Families of Overdose Victims Gather on Valentine’s Day to Remember Loved Ones and Announce New Efforts to Reduce Drug Overdose Fatalities on Long Island
LICADD joins the NYS Dept. of Health and others in launching a new public education campaign to publicize “911 Good Samaritan” law encouraging people to call 911 during an overdose
Who: Families who have lost loved ones to accidental overdose – including Victor Ciappa who with his wife, Doreen, lost their daughter Natalie in 2008 to an overdose after several youths left the scene without calling for help – along with treatment experts, community experts and elected officials.
What: A news conference detailing Long Island’s overdose crisis, efforts currently underway to reduce fatalities and a new bilingual public education campaign led by NYS Dept. of Health, NYS OASAS, the NYS Nurses Association, Drug Policy Alliance and LICADD designed to publicize New York’s “911 Good Samaritan” law encouraging people to call 911 during an overdose without fear of arrest for drug possession.
Why: Drug overdose death rates in the United States have more than tripled since 1990 and have never been higher. In 2008, more than 36,000 people died from drug overdoses, and most of these deaths were caused by prescription drugs. More than 2,000 New Yorkers die each year from overdoses and prescription opioid overdoses rose seven-fold in New York City between 1990 and 2006. In 2011, the last year for which complete data is available, there were 231 reported overdose fatalities in Suffolk and 128 in Nassau, for a total of 359 reported fatalities, just short of one per day.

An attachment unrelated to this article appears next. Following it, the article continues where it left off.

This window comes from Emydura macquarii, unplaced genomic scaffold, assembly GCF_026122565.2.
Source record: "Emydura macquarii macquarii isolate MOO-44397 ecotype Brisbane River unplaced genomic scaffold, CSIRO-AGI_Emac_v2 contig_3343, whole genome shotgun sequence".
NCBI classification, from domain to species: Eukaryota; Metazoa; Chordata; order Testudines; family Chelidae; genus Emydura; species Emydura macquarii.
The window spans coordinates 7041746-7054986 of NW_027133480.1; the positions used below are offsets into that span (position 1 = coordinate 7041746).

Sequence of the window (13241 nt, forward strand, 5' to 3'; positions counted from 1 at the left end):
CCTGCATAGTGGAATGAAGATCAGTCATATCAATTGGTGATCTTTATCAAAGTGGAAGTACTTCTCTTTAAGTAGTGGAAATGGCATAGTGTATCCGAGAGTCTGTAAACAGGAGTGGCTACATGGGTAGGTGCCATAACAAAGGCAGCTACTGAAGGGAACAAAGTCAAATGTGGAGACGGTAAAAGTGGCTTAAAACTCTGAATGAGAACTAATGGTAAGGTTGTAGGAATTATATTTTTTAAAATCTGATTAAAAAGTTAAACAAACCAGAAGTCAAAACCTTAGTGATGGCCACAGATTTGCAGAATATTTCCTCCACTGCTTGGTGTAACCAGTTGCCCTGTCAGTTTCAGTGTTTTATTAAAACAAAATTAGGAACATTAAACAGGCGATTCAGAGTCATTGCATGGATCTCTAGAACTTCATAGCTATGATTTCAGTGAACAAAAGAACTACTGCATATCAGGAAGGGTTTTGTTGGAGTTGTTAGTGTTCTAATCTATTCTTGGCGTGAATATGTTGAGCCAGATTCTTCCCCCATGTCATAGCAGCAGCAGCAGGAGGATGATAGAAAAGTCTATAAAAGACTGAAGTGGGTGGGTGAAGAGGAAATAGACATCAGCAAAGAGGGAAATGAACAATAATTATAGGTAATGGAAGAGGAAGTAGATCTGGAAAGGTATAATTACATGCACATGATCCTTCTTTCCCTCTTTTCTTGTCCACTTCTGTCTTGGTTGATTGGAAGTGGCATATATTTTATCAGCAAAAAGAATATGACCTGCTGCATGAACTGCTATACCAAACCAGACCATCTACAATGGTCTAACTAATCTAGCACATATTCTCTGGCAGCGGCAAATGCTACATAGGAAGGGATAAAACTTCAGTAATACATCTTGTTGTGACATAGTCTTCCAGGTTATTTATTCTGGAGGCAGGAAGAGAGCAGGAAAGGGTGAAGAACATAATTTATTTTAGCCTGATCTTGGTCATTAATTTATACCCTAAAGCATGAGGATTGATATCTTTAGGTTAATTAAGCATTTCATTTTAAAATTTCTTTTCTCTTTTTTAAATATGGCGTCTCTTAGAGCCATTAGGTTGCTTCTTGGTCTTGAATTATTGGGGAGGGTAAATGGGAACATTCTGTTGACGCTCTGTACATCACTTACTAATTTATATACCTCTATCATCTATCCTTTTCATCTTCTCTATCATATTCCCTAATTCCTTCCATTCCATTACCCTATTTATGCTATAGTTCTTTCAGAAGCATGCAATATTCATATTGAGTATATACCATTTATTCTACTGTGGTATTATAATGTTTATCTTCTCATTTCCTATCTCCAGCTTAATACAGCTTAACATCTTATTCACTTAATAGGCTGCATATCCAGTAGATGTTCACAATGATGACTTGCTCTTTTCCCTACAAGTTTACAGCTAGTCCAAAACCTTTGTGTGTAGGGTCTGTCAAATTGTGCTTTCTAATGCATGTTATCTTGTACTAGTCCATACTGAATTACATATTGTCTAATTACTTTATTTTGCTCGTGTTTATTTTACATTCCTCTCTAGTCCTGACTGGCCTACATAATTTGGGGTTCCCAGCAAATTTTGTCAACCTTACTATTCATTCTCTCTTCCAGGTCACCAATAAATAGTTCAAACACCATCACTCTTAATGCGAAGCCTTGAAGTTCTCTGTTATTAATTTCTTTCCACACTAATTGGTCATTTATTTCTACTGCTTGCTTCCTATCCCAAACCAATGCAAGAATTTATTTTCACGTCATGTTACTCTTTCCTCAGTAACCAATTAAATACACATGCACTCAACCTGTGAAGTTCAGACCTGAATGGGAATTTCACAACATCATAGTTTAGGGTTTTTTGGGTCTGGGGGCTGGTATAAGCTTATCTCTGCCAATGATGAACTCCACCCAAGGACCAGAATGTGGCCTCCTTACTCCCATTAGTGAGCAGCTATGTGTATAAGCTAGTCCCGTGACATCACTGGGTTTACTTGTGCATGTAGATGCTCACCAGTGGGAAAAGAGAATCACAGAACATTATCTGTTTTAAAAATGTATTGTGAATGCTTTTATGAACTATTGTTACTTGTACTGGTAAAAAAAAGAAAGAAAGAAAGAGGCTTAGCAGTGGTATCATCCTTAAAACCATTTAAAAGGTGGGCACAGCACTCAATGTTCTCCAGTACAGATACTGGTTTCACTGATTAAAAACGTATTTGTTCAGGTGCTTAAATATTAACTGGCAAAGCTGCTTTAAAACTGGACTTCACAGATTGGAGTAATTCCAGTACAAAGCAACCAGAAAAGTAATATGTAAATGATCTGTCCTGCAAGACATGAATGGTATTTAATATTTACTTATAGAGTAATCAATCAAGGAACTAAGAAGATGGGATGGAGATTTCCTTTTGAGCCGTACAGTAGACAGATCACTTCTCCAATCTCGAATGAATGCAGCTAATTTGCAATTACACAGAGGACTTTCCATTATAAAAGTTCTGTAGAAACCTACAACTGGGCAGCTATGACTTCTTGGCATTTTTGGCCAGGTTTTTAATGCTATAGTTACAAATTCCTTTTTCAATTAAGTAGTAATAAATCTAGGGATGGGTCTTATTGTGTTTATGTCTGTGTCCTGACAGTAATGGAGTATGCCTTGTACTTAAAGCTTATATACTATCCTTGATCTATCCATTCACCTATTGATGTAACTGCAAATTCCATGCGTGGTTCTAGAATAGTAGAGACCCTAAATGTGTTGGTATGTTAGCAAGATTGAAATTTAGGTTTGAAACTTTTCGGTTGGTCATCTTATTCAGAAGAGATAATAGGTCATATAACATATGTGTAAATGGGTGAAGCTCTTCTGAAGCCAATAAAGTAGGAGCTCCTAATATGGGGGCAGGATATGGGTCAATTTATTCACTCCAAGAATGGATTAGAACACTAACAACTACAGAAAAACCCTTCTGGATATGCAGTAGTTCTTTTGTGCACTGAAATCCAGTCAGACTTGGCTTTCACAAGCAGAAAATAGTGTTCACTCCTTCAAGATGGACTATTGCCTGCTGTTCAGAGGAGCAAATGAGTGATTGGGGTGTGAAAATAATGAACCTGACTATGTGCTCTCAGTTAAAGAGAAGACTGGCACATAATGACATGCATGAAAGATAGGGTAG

New York State’s “911 Good Samaritan” law, passed in 2011, encourages people to call 911 if they experience or witness a drug or alcohol overdose without fear of criminal charge and prosecution for possessing small quantities of drugs or alcohol. Still, most residents don’t know about the law as evidenced by an incident last fall in which Stephanie Bongiovi, daughter of acclaimed rocker Jon Bon Jovi, was arrested in Kirkland, NY after overdosing on heroin. Days later, Oneida County District Attorney Scott McNamara dropped the charges, saying that “People will say she got away with murder because of who she is, but this [911 Good Samaritan] law was passed so people don’t watch somebody die because they’re afraid of jail.”
Additionally, the Suffolk County Legislature recently expanded a pilot program that trained and allowed Suffolk County police to carry naloxone, an opioid overdose reversal drug, in their police cars. The pilot initially involved 60 sector cars and has been credited with more than 40 reversals to date. Nassau County has become a certified Narcan training center and is conducting overdose prevention workshops. LICADD has begun training parents in the administration of Narcan and is urging school districts, fire departments and others to get certified and have the drug on-hand, similar to AEDs and Epi-Pens.
Where: LICADD’s Mineola Office- 114 Old Country Road, Suite 114, Mineola, NY 11501 (Directly across from the courthouse)
When: Thursday, February 14, 2013 at 10:00AM
Contact: Dr. Jeffrey L. Reynolds, Executive Director, Long Island Council on Alcoholism and Drug Dependence (LICADD)
Phone: 516-747-2606; Cell: 631-513-5757; email: firstname.lastname@example.org